[Coco] Its about that day again (soldering)
zippster278 at gmail.com
Sat Dec 26 10:33:52 EST 2015
My 2¢ on soldering….. :)
Hotter with less dwell time is the way to go. Low wattage irons
end up heating the components MUCH more. And for some things
they’ll never generate enough heat to keep up with dissipation,
large ground plane sections for instance.
One thing I would suggest also is to try a chisel shaped tip on
your soldering iron (2.4mm or so for most stuff). These give much
better control when applying heat to pads and leads than the
common conical tips on both through-hole and SMT parts.
If you’re going to solder on a regular basis or do more than a few boards,
get a temp controlled iron. Chinese units (with hot air wand too) are
available cheaply all over eBay. This will give you more control over
Getting good results boils down to being able to control the temperature,
controlling heat transfer, and the proper use of flux.
Get some flux in the syringe type dispenser, something like Amtech 4300
to keep next to you when working. This is very useful on through-hole
components, and absolutely necessary for any SMT work.
> On Dec 26, 2015, at 8:49 AM, farna at amc-mag.com wrote:
> I've only used a cheap pencil type soldering iron on my CoCo projects -
> $20 or less. For standard ICs and components you can get by with one just
> fine. I've done many repairs and re-packs with just that 45W pencil. A
> 40-60W is what you want. The lower wattage ones take too long to heat
> solder and will try your patience. A guy who used to do a lot of CoCo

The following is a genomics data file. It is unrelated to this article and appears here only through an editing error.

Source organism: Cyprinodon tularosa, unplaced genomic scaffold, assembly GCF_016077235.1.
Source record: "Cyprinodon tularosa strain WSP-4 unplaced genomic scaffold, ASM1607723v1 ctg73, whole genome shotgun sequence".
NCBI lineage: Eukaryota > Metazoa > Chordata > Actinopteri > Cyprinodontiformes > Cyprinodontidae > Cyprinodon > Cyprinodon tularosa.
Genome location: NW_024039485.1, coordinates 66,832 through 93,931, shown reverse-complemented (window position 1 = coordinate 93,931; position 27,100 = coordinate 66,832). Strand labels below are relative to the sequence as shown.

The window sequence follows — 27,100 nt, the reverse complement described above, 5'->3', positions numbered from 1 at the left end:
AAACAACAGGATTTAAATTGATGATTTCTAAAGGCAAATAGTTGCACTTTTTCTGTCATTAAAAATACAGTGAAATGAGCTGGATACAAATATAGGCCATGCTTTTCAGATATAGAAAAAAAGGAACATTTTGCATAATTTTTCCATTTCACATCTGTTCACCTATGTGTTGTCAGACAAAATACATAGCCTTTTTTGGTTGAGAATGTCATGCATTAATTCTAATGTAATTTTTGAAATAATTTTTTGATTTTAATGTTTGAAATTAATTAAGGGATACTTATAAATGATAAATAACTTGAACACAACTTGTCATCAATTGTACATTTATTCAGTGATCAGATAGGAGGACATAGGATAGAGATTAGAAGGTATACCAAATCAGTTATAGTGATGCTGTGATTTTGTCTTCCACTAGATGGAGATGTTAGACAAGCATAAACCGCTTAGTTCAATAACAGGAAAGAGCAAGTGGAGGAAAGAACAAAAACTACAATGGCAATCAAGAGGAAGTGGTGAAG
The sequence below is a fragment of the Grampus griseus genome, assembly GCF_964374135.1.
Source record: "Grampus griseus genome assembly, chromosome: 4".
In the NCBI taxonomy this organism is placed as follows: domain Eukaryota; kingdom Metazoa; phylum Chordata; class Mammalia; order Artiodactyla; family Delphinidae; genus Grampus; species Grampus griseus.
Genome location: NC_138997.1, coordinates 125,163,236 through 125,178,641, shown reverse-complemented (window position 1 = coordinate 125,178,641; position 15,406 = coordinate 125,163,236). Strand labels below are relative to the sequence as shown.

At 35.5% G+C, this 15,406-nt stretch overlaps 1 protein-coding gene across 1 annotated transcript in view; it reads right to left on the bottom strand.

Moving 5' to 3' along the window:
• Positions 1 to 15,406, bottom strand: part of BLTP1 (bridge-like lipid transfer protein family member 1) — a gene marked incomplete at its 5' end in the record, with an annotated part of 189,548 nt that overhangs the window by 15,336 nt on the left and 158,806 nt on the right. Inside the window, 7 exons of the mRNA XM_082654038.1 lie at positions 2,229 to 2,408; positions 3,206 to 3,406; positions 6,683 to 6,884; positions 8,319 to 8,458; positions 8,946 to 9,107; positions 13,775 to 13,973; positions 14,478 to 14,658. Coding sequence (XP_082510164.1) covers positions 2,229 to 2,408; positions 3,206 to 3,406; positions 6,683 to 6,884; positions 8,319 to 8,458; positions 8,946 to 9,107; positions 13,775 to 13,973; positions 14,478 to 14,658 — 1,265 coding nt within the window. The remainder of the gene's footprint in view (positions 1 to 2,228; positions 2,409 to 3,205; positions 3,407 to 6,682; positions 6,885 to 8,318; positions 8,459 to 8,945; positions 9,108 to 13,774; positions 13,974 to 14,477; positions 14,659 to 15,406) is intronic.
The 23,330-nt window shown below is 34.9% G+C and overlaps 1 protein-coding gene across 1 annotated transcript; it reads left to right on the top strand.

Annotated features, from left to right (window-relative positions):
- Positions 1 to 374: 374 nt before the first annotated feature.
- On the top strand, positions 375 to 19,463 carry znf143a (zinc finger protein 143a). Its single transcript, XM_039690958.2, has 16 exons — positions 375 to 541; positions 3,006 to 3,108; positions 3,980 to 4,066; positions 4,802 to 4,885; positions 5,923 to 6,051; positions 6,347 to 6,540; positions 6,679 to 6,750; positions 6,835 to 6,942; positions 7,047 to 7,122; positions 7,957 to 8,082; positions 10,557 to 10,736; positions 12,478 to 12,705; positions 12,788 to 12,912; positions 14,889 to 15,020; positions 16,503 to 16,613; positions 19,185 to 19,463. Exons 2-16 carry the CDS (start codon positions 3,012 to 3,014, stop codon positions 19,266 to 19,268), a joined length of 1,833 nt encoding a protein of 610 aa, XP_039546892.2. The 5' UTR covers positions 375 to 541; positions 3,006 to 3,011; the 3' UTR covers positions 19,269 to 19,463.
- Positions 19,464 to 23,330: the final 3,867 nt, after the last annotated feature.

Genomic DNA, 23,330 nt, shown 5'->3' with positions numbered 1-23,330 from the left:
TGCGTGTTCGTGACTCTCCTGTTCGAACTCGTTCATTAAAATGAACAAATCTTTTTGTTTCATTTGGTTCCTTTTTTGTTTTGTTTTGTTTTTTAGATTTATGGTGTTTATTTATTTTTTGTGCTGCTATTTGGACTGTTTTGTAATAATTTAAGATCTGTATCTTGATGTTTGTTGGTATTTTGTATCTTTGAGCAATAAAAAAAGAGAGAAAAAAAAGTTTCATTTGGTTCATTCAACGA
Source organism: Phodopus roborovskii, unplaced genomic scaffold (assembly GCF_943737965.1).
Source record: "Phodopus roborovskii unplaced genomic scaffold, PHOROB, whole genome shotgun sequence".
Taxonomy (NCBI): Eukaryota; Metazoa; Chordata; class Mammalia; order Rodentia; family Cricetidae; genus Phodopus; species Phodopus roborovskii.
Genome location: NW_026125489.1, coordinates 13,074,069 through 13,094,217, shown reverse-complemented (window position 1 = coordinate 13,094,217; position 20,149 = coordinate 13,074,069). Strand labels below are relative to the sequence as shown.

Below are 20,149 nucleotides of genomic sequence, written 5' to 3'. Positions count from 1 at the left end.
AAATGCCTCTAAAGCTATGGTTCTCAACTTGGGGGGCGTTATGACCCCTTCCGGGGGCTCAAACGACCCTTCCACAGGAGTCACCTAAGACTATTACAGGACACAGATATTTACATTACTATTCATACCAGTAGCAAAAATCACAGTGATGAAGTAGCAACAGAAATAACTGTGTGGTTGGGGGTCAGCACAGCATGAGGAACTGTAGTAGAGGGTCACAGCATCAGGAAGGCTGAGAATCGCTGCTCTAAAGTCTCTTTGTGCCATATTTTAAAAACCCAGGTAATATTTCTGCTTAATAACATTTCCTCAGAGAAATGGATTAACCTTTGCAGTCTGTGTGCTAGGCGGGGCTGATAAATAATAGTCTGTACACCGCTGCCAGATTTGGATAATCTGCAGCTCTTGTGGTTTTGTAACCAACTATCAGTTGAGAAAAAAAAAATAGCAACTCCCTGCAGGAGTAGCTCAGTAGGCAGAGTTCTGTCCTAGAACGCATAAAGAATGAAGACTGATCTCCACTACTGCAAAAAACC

> repairs and build a few things for the CoCo told me once there are two
> ways to solder components -- slow and steady or quick and fast (low watt
> pencil or high watt). Some people used 20-25W pencils and swore by them,
> but you have to hold them on the joint for quite a while to soften and
> remove or solder to. A quick touch with a 40-50W and you're done. You'd
> think the higher wattage would be more harmful, but you only touch the
> joint for a second and heat doesn't sink up into the component, solder
> absorbs most. With a lower watt gun you have to hold it to the joint 3-4
> times as long and the component can actually get hotter.
> Sure, a station with a temp controlled iron is better, but if you're just
> doing a little soldering the 40-50W pencil is all you need. I use a manual
> "solder sucker" to de-solder joints when necessary, but remove most ICs
> destructively (cut pins, hold stubs w/needle nose pliers, heat and pull).
> A pencil could lift traces on some of these new boards, but CoCo boards
> are the old thick variety and are pretty robust. You won't have a problem
> with any etched single or double layer board, I wouldn't think. There are
> some home brew boards that have pretty thin coatings that could be a
> problem, but in general if the solder is hot (liquid) enough you won't
> pull a trace. You can tell when it changes color (becomes shiny) that it's
> Here's a good guide:
> Check Amazon for "soldering station". You c an get variable temp pencils
> from around $20 and up. The lowest cost ones just have a high to low or
> numbered setting, no temp associated with the controls. There are a few
> with temps on the dial or digital readouts in the $40-50 range. Of course
> you can spend a lot more! There are even a couple hot air re-work stations
> with pencil and hot air gun under $70. Read reviews, and determine what
> you need and how much you can/want to spend.
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